Belarusian surgeons second in the world to perform complex lung transplant
By Yevgeny Mikhnichenko
We take our lung function for granted but, of course, viruses, infections, pollution and stress can affect our ability to breathe freely. Belarusian surgeons have been successfully operating on patients with severe lung problems for several years now but the latest surgery, performed on Vadim Nikolaevich, 58, is a landmark event.
Just three weeks ago, he had no idea of even needing surgery. However, the discovery of a tumour in his left lung requiring immediate surgery, and another lump in the right lung, left no time to waste. The Department of Thoracic Surgery and Lung Transplantation at the Republican Scientific and Practical Centre of Organ and Tissue Transplants decided to attempt one of the world’s most complex operations: autologous transplantation of basal segments of the lower lobe of the lung. It was the first such operation in Belarus.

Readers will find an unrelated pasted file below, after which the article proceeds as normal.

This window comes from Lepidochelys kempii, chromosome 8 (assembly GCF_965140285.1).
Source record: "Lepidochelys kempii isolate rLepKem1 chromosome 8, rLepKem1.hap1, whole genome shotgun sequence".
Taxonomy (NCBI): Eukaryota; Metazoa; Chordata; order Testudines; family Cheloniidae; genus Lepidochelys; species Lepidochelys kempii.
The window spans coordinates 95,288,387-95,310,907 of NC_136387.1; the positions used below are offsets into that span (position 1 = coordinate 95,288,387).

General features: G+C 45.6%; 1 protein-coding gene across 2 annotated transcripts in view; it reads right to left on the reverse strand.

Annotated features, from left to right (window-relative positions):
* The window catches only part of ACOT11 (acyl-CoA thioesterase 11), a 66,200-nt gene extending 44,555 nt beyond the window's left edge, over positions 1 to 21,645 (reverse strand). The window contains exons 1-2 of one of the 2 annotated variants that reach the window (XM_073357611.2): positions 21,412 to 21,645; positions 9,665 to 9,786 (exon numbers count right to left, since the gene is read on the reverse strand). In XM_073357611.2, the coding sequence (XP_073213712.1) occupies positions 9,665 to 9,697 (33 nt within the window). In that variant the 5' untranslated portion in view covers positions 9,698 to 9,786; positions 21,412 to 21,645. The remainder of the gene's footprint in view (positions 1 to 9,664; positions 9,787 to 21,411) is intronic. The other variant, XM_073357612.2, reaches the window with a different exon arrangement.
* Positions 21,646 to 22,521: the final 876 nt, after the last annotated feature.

“Usually, in such cases, the entire affected organ is removed by pneumonectomy,” explains Sergey Yeskov, who heads the department. “In this situation, we could not do so, since both lungs were affected. We had to save at least part of the left lung at all costs…. so we did.”
The affected organ was removed from the chest cavity, allowing the upper lobe and the sixth segment of the lower lobe to be cut away. The remaining, smaller lung would be able to operate, and was replaced into the pleural cavity. Nine surgeons took part over the six-hour operation while a similar number are being involved in Vadim’s rehabilitation.
“The operation was technically difficult since the lung was almost halved in size, making it tricky to return it to its original location in the chest,” Ms. Yeskov tells us. “We had to match up bronchi with different diameters and connect the pulmonary artery to the central part of the vessel, using scraps of segmental arteries. We sewed a lower pulmonary vein directly into the left atrium.”
The only other nation to attempt such an operation is Japan, which was the first to risk the surgery, working on part of the lung.
“The department has existed for only three months, but has already conducted rare, high-tech operations,” Mr. Yeskov asserts proudly. “We’re ready to help not only fellow citizens, but foreigners.”
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